KABUL, Afghanistan – Taliban-linked (search) militants threatening to kill three U.N. hostages (search) gave the government until Monday night to reach a deal for their release, while Afghan officials said negotiations had been postponed amid disagreements over ransom demands.
Philippine diplomat Angelito Nayan, British-Irish citizen Annetta Flanigan, and Shqipe Hebibi of Kosovo were seized at gunpoint on Oct. 28 — the first abduction of foreigners in the capital since the fall of the Taliban three years ago.
The purported leader of Jaish-al Muslimeen (search), which is seeking the release of 26 militants in exchange for the trio, told The Associated Press that the new deadline for an agreement was 10 p.m. Monday.
"If anything happens to the hostages, the Afghan government will be directly responsible," Agha said in a telephone call from an undisclosed location. "Our deadline is 10 p.m. tonight."
However, an Afghan government official said the talks were suspended until after the Islamic Eid al-Fitr feast, which ends in Afghanistan on Monday.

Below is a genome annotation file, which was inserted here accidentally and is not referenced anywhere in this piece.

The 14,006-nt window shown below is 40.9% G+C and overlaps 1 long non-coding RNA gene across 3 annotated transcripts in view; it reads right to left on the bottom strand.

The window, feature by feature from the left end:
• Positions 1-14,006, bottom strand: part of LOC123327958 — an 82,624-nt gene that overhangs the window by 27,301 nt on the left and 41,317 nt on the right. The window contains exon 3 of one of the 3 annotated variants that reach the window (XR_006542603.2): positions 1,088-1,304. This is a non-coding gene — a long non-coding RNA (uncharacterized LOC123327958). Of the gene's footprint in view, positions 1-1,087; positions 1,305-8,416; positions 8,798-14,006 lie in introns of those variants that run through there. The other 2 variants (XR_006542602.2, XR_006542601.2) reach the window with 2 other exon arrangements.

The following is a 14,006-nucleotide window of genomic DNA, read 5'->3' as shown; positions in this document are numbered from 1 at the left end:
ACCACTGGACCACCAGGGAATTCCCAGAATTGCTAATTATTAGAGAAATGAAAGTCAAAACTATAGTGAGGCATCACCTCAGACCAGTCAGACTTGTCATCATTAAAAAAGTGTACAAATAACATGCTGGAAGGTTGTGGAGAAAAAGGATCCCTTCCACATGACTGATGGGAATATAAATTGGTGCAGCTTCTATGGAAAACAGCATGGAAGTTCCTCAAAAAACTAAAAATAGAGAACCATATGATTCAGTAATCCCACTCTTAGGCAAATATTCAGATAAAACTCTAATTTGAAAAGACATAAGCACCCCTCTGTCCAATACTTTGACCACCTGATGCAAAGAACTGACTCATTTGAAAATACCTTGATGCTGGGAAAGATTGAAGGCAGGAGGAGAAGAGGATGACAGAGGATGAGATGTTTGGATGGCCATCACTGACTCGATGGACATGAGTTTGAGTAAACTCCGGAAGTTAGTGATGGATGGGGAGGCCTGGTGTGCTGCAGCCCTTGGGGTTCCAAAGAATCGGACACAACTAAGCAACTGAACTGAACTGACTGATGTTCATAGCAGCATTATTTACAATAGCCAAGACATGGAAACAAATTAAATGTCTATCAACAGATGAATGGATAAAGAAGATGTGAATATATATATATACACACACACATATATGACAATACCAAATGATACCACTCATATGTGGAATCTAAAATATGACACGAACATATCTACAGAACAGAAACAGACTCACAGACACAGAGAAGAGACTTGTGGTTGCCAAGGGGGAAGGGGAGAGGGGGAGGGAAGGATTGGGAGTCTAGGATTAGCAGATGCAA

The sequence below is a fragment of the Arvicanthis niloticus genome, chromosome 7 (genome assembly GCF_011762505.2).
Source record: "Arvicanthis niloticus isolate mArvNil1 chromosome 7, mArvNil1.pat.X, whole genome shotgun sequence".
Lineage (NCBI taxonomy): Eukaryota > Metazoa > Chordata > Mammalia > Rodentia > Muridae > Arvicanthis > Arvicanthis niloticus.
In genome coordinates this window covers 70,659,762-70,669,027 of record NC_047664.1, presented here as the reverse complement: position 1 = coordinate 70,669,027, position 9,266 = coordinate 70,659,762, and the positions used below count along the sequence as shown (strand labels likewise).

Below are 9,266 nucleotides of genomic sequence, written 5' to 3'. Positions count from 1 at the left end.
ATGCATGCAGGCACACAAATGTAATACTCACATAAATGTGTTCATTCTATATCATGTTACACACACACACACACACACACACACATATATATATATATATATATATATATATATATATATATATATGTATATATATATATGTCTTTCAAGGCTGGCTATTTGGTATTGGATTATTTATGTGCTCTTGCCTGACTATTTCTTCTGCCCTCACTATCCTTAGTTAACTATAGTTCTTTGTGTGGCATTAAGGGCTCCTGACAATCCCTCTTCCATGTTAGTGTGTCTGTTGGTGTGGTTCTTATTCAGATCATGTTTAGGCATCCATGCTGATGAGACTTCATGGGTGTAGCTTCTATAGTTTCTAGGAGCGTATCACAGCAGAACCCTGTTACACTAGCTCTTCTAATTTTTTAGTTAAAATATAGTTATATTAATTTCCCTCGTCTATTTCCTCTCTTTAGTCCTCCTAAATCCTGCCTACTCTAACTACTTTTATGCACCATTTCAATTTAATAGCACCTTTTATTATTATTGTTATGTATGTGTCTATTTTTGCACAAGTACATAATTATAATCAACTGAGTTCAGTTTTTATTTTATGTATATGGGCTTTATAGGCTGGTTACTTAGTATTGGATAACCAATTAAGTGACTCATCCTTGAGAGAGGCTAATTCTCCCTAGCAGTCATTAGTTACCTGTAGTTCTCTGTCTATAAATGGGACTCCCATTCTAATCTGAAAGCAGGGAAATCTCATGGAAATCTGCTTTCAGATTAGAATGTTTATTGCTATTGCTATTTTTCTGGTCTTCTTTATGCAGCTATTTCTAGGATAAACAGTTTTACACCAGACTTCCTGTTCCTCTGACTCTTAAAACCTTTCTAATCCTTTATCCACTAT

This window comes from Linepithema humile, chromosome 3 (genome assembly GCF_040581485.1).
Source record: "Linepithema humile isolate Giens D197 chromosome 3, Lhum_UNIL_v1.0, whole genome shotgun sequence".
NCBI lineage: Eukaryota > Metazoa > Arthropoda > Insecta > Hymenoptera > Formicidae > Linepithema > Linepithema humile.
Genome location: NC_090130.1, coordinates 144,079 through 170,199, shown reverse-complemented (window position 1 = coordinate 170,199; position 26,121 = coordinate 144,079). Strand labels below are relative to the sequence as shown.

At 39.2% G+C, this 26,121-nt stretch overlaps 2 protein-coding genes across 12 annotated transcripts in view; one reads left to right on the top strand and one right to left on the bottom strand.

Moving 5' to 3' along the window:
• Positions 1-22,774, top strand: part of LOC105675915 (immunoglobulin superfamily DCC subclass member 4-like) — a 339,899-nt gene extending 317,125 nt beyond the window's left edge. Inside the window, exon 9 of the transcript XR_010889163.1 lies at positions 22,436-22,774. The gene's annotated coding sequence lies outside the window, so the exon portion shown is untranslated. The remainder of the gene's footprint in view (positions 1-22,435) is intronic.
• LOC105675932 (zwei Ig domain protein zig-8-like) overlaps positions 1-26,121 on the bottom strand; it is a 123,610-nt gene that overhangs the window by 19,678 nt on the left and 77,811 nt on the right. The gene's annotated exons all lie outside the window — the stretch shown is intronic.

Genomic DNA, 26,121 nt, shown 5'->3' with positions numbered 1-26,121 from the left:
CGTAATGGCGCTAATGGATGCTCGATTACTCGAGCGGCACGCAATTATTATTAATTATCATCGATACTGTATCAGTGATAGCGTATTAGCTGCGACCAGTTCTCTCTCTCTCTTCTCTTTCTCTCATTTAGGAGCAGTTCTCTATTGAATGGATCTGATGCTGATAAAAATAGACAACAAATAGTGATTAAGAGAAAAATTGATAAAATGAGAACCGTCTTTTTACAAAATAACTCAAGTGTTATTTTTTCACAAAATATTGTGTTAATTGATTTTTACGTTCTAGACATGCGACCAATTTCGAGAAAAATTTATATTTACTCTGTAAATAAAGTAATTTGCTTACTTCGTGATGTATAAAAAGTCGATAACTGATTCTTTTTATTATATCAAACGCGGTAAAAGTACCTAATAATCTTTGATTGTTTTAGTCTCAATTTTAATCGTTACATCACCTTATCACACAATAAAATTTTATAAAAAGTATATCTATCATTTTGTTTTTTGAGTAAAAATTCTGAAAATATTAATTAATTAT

"There has been no agreement and the main sticking point is money," the official said on condition of anonymity. He didn't say when the talks, which are being carried out through intermediaries, would resume.
Jaish-al Muslimeen, or Army of Muslims, has claimed that the 26 men it wants freed are in U.S. custody, but the American military says it will release no one and has received no list issued by the militants.
Despite the claims of the militants, who have already set a string of deadlines, it remains unclear how much control they have over the hostages.
Afghan officials and diplomats suspect that criminal groups or warlord militias may be involved and say negotiations are being held with several groups. Officials suggest the three may still be in the Kabul area.
Agha insisted his group was not seeking a ransom.
"The Afghan authorities have come up with this allegation as a face-saving measure because it is proved to the world that they are powerless" to resolve the hostage crisis, he said.
The kidnappers released a video of the frightened-looking hostages three days after armed men forced them from their clearly marked U.N. vehicle on a street in the capital.
Last week, at least two of the hostages phoned home to say they were all right, but there has been no word on their condition since.